[governance] Cerfing the Web, or Serfing the Web? (Understanding Google's Internet Evangelism against Internet Access Rights)

Paul Lehto lehto.paul at gmail.com
Tue Jan 17 08:27:57 EST 2012

On Tue, Jan 17, 2012 at 7:59 AM, McTim <dogwallah at gmail.com> wrote:

>   If we had a UN Summit (again) to declare
> Internet a Human Right, I fear such a Summit would go much further
> towards the IBSA model than would be useful.  In addition, I have
> always felt that Internet comes under the rubric of communication,
> which we already have as a HR.

*Just as we haven't needed a "Summit" to declare a specific "right of
property" in cyberspace, we do not require a "Summit" to find or declare
human rights of speech/communication and association, etc., as applied in
cyberspace.  *

Such declarations of rights on the Internet in a hypothetical Summit could
be *useful for clarity's sake*, just like the Bill of Rights in the USA as
the first ten amendments to the US Constitution was useful because it added
some clarity to the pre-existing rights of the people (but, pointedly, DID
NOT create those rights, as the 9th and 10th amendments with their
reservations of other rights in the people and the States, makes clear).

However, (*as you point out*) a hypothetical new Summit on Internet rights
could also result in a *de facto* retrenchment / reduction in rights, when
(and if) the actual language approved carves out exceptions that wouldn't
exist through the application of pre-existing but more general human rights
to the new context of the Internet.   Yet the very fact that you mention
this concern clearly implies what is indeed the case: *Human rights already
exist on the Internet*, but they are being contested by Vint Cerf/Google
and various others, and thus are subject to continuous expansion,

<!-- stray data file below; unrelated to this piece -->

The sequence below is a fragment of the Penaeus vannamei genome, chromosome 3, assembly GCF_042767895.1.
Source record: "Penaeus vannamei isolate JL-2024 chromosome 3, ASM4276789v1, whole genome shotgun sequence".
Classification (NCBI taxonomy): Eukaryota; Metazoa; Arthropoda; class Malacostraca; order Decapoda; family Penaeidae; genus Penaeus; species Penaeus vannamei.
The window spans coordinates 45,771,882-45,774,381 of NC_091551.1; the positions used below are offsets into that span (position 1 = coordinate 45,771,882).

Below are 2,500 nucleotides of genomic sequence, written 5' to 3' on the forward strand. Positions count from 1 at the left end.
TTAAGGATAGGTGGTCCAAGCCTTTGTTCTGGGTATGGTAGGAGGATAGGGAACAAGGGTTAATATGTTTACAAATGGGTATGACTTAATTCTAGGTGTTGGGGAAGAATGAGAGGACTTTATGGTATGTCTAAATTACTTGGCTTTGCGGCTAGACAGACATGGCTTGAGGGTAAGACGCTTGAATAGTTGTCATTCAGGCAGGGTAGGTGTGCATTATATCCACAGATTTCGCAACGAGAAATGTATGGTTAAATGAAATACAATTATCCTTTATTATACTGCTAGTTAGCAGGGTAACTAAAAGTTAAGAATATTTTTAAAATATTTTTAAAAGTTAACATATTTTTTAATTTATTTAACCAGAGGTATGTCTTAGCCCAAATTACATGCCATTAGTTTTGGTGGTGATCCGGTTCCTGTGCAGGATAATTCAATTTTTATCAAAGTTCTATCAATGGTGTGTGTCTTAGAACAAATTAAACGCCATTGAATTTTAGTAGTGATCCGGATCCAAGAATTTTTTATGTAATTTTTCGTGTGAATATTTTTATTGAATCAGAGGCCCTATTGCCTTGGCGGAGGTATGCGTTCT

contraction and revision, fluctuating with public awareness of the issues
and court rulings, etc.

Question: Why would *humans* understand and support *property rights* on
the Internet, but not understand or support *human* *rights* on the

Answer:  Businesses *pay* humans to advocate for business property rights,
and to steer clear of advocating for human rights on the Internet except
where absolutely necessary or supportive of the business' bottom line.
Take away the voices (in our imagination) of those on the payroll of
various businesses, and there would be every bit, if not more, acceptance
of human rights on the Internet as there presently is for property rights
on the Internet.

And yet, conceptualizing property rights on the internet has definite
conceptual difficulties too, including but not limited to problems
associated with intangible property, extraterritorial application of (US,
often) law, and others.  These difficulties do not lead business
evangelists of the Internet to despair, or to give up on the project of a
radical expansion of property rights into cyberspace.

Paul Lehto, J.D.

Paul R Lehto, J.D.
P.O. Box 1
Ishpeming, MI  49849
lehto.paul at gmail.com
906-204-4026 (cell)
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